1 Introduction
Let be a finite undirected graph. A vertex dominates itself and its neighbors. A vertex subset is an efficient dominating set (e.d.s. for short) of if every vertex of is dominated by exactly one vertex in ; for any e.d.s. of , for every (where denotes the closed neighborhood of ). Note that not every graph has an e.d.s.; the Efficient Dominating Set (ED) problem asks for the existence of an e.d.s. in a given graph .
The Exact Cover Problem asks for a subset of a set family over a ground set, say , containing every vertex in exactly once. As shown by Karp [22], this problem is complete even for set families containing only element subsets of (see problem X3C [SP2] in [21]).
Clearly, ED is the Exact Cover problem for the closed neighborhood hypergraph of . The notion of efficient domination was introduced by Biggs [5] under the name perfect code.
In [3, 4], it was shown that the ED problem is complete. Moreover, Lu and Tang [25] showed that ED is complete for chordal bipartite graphs (i.e., holefree bipartite graphs). Thus, for every , ED is complete for free bipartite graphs.
Moreover, ED is complete for planar bipartite graphs [25] and even for planar bipartite graphs of maximum degree 3 [14] and girth at least for every fixed [27]. Thus, ED is complete for free bipartite graphs and for free bipartite graphs.
In [11], it is shown that WED is solvable in polynomial time for interval bigraphs, and convex bipartite graphs are a subclass of them (and of chordal bipartite graphs). Moreover, Lu and Tang [25] showed that weighted ED is solvable in linear time for bipartite permutation graphs (which is a subclass of convex bipartite graphs). It is well known (see e.g. [12, 23]) that is a bipartite permutation graph if and only if is ATfree bipartite if and only if is (,hole)free bipartite (see Figure 1). Thus, while ED is complete for free bipartite graphs (since and contain and contains ), we will show that WED is solvable in polynomial time for free (and more generally, for free) bipartite graphs.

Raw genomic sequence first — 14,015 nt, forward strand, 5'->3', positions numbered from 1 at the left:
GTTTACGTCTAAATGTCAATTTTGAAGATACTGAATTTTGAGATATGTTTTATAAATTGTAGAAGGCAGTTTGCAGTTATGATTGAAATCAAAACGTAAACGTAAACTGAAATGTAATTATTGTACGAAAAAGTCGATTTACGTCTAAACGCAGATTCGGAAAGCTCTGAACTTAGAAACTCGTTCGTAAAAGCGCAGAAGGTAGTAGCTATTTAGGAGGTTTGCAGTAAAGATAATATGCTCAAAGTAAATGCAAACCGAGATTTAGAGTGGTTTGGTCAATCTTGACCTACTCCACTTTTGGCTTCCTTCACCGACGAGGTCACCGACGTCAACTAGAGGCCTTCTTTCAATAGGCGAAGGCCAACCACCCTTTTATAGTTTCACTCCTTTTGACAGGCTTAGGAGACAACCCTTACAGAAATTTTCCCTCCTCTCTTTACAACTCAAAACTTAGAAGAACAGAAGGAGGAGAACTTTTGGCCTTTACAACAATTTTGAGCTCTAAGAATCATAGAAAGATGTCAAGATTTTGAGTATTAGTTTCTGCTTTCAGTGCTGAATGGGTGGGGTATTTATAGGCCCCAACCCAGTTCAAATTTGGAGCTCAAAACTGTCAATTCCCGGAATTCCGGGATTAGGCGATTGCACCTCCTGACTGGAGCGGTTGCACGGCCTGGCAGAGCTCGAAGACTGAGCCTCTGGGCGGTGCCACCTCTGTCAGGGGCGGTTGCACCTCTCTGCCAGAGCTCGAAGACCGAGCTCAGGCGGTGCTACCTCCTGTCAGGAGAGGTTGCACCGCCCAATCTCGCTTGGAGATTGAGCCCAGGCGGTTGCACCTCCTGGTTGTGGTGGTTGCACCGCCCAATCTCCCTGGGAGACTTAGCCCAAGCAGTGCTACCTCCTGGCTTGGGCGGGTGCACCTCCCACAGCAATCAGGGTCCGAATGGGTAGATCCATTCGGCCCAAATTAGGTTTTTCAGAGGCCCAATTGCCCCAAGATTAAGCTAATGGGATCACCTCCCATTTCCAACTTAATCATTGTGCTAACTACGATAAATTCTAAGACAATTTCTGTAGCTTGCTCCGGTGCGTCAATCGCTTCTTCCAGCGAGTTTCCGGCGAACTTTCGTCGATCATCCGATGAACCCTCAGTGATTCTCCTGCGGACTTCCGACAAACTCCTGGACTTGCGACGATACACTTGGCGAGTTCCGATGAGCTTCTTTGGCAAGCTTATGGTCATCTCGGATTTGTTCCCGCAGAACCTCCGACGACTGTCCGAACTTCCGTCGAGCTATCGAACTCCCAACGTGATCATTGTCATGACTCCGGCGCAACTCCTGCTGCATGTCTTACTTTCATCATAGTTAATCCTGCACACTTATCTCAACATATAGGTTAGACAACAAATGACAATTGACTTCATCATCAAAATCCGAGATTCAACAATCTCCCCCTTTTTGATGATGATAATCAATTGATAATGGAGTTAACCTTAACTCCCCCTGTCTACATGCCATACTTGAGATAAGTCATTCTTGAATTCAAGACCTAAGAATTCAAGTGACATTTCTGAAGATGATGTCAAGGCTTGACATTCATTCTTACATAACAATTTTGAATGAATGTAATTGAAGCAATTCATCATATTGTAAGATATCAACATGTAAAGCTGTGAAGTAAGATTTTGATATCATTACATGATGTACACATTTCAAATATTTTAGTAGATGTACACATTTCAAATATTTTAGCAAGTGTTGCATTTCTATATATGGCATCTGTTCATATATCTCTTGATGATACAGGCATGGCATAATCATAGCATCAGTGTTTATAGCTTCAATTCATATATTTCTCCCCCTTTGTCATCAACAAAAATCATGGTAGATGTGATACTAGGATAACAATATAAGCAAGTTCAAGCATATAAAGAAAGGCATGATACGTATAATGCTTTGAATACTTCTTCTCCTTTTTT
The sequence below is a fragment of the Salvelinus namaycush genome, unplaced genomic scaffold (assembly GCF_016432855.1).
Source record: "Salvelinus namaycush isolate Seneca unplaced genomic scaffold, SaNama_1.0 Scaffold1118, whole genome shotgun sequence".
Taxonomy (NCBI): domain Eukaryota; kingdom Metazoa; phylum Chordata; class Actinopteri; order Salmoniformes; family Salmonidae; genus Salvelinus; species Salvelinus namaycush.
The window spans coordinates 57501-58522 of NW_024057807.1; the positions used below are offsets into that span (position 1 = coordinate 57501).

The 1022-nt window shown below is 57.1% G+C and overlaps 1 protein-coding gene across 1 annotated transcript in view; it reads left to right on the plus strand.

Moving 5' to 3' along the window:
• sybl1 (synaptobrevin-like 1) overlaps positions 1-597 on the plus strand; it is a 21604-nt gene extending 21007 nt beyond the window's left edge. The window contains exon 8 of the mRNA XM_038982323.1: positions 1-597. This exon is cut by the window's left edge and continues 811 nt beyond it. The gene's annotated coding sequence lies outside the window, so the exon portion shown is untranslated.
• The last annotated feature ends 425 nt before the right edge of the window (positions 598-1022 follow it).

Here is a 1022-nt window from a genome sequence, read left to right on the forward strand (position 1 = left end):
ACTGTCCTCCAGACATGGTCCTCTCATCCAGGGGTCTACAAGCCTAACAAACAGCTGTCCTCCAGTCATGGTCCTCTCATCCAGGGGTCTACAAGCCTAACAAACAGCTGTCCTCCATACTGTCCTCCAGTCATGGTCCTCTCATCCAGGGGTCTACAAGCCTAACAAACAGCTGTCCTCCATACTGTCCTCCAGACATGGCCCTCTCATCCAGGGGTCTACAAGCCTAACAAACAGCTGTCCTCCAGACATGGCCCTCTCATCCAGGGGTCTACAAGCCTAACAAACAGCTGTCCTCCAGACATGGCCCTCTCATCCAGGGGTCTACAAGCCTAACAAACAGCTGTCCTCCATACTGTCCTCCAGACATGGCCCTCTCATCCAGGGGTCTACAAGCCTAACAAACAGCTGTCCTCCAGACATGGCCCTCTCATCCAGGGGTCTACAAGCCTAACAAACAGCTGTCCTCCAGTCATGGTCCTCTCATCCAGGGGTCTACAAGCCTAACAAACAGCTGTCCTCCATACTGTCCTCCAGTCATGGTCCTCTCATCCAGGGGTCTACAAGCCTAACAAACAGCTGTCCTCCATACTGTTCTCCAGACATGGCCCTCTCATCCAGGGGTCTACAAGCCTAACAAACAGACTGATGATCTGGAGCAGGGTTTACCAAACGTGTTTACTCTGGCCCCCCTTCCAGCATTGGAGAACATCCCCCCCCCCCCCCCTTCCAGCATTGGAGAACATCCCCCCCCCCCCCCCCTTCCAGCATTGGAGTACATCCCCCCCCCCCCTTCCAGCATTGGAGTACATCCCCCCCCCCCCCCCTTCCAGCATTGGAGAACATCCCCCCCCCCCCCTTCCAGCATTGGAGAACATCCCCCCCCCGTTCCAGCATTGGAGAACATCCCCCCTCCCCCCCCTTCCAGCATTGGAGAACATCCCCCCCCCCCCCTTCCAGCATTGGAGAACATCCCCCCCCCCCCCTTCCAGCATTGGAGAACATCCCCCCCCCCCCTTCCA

In this paper, we will also consider the following weighted version of the ED problem:
Weighted Efficient Domination (WED) Instance: A graph , vertex weights . Task: Find an e.d.s. of minimum finite total weight, or determine that contains no such e.d.s.
In [8], it is shown that one can extend polynomial time algorithms for ED to such algorithms for WED.
For a set of graphs, a graph is called free if contains no induced subgraph isomorphic to a member of . In particular, we say that is free if is free. Let denote the disjoint union of graphs and , and for , let denote the disjoint union of copies of . For , let denote the chordless path with vertices, and let denote the complete graph with vertices (clearly, ). For , let denote the chordless cycle with vertices.
For indices , let denote the graph with vertices , , such that the subgraph induced by forms a , the subgraph induced by forms a , and the subgraph induced by forms a , and there are no other edges in . Thus, claw is , chair is , and is isomorphic to e.g. .
For a vertex , denotes its (open) neighborhood, and denotes its closed neighborhood. A vertex sees the vertices in and misses all the others. The nonneighborhood of a vertex is . For , and .
We say that for a vertex set , a vertex has a join (resp., cojoin) to if (resp., ). Join (resp., cojoin) of to is denoted by (resp., ). Correspondingly, for vertex sets with , denotes for all and denotes for all . A vertex contacts if has a neighbor in . For vertex sets with , contacts if there is a vertex in contacting .